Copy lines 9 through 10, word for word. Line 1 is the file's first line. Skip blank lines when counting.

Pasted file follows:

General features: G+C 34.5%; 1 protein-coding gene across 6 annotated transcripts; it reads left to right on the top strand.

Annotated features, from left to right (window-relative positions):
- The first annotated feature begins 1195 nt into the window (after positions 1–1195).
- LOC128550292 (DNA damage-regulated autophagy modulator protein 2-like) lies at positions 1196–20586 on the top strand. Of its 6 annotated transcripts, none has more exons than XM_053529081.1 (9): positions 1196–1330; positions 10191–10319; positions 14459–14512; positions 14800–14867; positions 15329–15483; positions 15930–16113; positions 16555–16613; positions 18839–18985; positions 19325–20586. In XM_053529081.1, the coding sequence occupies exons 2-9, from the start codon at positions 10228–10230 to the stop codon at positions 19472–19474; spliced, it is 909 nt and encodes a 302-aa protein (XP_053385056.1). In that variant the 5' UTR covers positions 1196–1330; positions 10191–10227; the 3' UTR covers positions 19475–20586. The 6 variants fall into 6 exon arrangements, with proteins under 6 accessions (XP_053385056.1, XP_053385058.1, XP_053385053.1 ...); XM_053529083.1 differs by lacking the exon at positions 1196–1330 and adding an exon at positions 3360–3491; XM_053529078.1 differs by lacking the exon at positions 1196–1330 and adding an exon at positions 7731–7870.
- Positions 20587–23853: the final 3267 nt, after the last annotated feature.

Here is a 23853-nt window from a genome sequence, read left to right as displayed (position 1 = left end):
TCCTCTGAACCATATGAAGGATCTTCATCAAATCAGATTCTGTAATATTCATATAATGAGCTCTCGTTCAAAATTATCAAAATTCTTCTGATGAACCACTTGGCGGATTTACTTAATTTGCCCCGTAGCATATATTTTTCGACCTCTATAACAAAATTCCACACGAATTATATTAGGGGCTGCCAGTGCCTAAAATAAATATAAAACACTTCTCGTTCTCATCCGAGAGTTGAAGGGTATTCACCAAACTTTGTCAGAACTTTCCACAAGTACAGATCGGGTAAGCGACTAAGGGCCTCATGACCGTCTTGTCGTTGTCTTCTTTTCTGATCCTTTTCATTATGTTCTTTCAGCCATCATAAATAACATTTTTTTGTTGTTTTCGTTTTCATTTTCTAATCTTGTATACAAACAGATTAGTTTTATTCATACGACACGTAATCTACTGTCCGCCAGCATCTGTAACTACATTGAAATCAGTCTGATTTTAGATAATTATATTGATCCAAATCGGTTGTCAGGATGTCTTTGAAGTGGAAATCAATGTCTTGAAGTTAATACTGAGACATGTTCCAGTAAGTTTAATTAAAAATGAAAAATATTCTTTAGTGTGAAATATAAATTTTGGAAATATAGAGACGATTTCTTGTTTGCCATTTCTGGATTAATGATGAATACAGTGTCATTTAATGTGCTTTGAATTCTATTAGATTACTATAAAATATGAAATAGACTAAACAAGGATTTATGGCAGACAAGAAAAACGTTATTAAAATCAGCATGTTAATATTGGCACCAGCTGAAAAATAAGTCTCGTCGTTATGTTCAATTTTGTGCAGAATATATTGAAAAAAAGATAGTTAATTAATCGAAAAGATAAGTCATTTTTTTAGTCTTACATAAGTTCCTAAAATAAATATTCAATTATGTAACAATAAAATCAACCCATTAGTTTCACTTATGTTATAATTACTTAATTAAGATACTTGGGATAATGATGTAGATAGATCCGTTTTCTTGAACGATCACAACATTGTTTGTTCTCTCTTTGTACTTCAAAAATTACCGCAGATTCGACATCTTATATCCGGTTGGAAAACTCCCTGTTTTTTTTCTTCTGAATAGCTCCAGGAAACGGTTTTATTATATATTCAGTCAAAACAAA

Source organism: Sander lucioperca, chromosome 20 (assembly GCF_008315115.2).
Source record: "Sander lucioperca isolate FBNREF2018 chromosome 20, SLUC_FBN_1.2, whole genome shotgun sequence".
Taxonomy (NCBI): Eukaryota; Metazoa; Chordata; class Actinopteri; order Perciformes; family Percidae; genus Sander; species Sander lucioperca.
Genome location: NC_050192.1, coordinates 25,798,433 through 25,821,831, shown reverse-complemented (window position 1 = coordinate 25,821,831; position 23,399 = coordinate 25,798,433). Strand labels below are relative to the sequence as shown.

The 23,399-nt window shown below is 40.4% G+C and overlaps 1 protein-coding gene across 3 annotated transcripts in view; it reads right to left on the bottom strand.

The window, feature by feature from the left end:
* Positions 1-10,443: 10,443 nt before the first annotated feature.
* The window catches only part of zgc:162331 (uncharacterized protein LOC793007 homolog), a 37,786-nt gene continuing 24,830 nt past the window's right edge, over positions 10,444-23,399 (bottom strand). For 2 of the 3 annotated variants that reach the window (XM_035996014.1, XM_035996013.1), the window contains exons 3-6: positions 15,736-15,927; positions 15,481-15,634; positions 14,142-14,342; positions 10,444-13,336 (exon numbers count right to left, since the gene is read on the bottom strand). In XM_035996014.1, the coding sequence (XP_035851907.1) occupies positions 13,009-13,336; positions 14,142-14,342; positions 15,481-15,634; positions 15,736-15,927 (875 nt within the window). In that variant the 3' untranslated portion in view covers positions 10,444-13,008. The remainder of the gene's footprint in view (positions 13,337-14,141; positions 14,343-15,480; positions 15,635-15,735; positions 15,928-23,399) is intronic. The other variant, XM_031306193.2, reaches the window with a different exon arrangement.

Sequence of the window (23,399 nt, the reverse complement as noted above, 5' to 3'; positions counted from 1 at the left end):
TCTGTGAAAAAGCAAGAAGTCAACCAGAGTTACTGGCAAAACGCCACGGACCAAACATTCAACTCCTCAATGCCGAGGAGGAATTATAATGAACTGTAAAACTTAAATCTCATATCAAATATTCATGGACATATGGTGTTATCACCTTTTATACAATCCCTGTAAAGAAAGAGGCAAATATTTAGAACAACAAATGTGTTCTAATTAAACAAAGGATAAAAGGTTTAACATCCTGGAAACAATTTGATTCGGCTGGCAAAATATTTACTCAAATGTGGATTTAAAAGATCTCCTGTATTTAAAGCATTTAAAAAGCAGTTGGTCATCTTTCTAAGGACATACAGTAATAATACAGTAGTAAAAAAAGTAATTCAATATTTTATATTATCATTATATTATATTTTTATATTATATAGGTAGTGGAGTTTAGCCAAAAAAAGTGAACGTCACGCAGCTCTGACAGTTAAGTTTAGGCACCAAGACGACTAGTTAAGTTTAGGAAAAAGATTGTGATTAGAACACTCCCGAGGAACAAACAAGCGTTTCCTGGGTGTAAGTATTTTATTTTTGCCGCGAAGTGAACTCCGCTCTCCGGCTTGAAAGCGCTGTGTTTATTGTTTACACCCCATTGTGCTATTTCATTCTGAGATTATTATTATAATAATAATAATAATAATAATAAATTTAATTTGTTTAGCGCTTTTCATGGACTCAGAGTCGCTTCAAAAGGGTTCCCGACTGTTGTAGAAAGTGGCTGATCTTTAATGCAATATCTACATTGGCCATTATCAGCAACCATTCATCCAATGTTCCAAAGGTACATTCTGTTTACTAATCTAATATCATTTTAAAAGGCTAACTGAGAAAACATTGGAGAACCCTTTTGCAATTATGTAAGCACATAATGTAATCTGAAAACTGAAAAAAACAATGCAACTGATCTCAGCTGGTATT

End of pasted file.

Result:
Source record: "Sander lucioperca isolate FBNREF2018 chromosome 20, SLUC_FBN_1.2, whole genome shotgun sequence".
Taxonomy (NCBI): Eukaryota; Metazoa; Chordata; class Actinopteri; order Perciformes; family Percidae; genus Sander; species Sander lucioperca.